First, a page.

Today's guest post is written by Leila Machiavelli, determined to make the world of work a hellish place.
She has un-advice for managers who are struggling to give feedback to their team members. Please consume at your own risk.
If you’re on Twitter (a great way of wasting time while you’re pretending to “learn” or to “network”) you will have come across numerous articles on Giving Effective Feedback or Giving Constructive Feedback or even, please help us, How to Give AND Receive Feedback.
There seems to be an obsession with asking other people how we’re doing at work. For me it’s very simple: When you make a mistake, I tell you you’ve made a mistake. If you make too many mistakes, you’re fired.
But now managers, as part of this trend towards "coaching" and "self-organisation", are being asked to give feedback to team members.
What’s worse, even managers of virtual teams are being asked to give feedback. I thought one of the advantages of people not being in the office together was that we didn’t have to have useless conversations around “performance” and “development”… Oh well… I think the only way to get around this waste of time is to have the conversation in a way that’s of no value, so that nobody asks you for feedback ever again.
Here’s what I’ve been doing so far…
Leila's Three Feedback Tips
Give feedback once a year.
As I said, the great thing about “virtual” is that you don’t see each other often, so it’s easy to say that you’re busy and don’t have time to give feedback; or if you don’t want to be too harsh you can say that you’re busy this week, but will get back to them next week when you have some time… They will probably forget anyway.
You probably need to fill in some paperwork for your company, so you will need to have a talk once a year. What I would say, is make sure that you take notes of people's mistakes all year round, so that when you finally have your annual talk, you can show them everything they’ve been doing wrong. That will signal that you still have “the power”, that you’ve been observing, that nothing passes you by…
Keep the good stuff brief.
Apparently you also need to discuss what people have been doing well. I’ve never understood this one, if they’re doing it well, what’s the point in talking about it? It'strue that if people don’t feel “valued”, you run the risk of people leaving their job and then you have to go through all the hassle of getting in someone new, which is always a waste of time.
So make sure you have a few things ready that will make people feel pleased with themselves, just so that they stop thinking about finding a new job. (Apparently there are companies which give people rewards for doing their work… I don’t know what the world is coming to…)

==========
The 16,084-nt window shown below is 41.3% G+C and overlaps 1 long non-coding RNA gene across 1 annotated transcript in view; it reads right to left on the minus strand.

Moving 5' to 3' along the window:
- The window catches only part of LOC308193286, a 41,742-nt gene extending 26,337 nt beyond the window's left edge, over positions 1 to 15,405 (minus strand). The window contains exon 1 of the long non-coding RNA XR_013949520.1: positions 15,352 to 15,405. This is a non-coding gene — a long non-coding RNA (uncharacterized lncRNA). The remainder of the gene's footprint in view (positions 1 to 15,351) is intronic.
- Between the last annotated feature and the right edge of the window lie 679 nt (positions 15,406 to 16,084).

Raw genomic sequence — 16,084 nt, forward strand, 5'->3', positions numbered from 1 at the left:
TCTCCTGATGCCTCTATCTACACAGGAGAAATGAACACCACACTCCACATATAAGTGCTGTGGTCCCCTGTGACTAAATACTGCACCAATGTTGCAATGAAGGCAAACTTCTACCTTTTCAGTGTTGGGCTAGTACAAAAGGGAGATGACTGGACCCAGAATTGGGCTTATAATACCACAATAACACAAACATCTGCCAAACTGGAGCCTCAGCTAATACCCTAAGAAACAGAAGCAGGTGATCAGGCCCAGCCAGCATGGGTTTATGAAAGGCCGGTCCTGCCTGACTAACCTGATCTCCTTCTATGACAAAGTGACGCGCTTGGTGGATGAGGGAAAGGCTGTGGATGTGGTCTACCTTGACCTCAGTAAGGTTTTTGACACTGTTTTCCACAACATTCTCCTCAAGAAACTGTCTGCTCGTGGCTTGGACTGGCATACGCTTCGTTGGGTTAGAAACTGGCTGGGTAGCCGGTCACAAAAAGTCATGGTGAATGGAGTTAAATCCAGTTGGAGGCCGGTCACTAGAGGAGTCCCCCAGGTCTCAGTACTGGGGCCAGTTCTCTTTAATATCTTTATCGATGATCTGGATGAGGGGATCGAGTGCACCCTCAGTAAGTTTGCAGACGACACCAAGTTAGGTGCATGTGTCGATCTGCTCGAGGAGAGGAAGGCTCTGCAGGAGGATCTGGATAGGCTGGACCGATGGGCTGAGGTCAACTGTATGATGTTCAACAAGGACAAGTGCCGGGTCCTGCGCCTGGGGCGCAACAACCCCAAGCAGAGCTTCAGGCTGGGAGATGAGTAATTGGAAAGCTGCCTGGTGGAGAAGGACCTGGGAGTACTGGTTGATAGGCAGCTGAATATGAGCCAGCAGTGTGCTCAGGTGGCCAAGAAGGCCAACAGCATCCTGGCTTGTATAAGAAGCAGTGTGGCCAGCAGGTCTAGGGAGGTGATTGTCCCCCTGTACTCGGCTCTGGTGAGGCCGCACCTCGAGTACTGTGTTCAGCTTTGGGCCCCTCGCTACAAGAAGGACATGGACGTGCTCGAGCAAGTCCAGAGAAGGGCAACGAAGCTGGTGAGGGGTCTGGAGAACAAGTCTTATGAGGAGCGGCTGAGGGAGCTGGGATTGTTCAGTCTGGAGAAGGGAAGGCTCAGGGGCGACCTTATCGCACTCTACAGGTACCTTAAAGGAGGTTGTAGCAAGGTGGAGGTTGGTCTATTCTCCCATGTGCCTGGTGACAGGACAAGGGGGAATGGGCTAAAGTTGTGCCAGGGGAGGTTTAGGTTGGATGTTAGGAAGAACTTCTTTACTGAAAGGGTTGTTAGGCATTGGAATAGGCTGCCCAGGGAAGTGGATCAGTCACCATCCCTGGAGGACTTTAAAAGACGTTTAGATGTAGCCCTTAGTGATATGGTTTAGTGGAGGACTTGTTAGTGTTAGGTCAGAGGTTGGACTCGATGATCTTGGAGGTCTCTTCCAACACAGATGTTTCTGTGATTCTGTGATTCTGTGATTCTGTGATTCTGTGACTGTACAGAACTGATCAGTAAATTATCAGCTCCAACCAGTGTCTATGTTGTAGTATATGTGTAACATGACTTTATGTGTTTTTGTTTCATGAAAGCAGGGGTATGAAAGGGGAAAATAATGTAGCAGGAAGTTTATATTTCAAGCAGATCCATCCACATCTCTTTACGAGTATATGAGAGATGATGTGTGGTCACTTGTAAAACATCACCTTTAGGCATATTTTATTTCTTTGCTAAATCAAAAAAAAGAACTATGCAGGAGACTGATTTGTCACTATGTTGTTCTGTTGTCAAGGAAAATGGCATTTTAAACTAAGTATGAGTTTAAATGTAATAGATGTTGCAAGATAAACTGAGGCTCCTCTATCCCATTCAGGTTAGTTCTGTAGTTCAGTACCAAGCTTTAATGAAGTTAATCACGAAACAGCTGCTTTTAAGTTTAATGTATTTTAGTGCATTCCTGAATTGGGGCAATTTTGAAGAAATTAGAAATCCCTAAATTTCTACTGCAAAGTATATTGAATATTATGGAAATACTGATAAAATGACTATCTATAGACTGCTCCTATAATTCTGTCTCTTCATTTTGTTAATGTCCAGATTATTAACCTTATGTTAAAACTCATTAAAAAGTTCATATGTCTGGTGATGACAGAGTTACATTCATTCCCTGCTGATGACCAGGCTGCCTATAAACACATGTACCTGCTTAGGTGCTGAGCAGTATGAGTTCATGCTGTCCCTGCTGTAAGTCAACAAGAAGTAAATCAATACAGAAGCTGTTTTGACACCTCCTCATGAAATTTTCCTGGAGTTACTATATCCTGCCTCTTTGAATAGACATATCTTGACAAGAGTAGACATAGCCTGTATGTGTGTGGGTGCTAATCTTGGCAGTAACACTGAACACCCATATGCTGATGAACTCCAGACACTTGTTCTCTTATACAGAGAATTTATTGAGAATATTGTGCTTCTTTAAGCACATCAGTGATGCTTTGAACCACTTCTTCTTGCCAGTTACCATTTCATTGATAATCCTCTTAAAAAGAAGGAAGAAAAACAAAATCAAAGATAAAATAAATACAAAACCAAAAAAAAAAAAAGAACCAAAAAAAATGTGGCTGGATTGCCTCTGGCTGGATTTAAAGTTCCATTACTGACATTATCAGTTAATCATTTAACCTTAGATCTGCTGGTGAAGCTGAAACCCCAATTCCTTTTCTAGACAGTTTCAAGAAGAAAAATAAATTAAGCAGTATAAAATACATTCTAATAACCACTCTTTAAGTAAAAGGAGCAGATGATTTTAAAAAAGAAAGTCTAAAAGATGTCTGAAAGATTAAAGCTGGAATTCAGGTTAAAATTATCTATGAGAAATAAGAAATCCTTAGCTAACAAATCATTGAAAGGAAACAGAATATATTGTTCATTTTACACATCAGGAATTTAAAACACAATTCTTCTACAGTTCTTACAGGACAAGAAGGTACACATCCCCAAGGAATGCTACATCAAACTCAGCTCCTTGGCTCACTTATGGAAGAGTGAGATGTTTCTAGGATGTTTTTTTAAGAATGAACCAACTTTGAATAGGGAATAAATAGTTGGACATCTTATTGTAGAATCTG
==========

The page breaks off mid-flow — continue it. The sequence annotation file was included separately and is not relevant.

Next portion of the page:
Don’t go into too much detail.
You need to keep your conversations brief. If you go into too much detail about what someone is doing badly, people might start to figure out how to get better and then they might want to leave their jobs and go to the competition. Even worse, they might figure out how to get so good at their jobs, that they start to go after your management post. We all know that everyone just wants to be a manager, that’s why we have to be so careful in our work.
That's my best practice, what I've figured out works best over the years.Now for two new things that I haven’t quite worked out yet.
Peer to Peer feedback.
Apparently there’s now this thing called Peer to Peer feedback. That means that you tell me what you think and I tell you what I think, even if you're not my manager and I'm not yours.
Yes, you read right, we’re supposed to comment on each other’s work.
I don’t know how that would work, I don’t know what you do at work, it’s not my job to know and it’s definitely not my job to know whether you’re doing it well or badly. I look after my subordinates and you look after yours, but I don’t understand why I have to keep track of your work or why you need to know what I’m doing.
Hopefully this is just another fad, like “leadership” or “collaboration”…
Along these same lines, there is talk of receiving feedback. Something like threehundred and ninety feedback. That would mean that my subordinates tell me how I can improve my job. Well, all I can say is, if they start to criticize my work, I’ll just increase their work load so that they don’t have time to waste being distracted by what I’m doing. That’s why I’m the boss.
Don't be like Leila. If you're developing yourself as a team leader or manager of a virtual team, have some fruitful conversations as part of the new Mentoring Group for Managers and Leaders of Virtual Teams starting this September 2016.
Or have a listen to our podcast episode on Giving Feedback in Virtual Teams.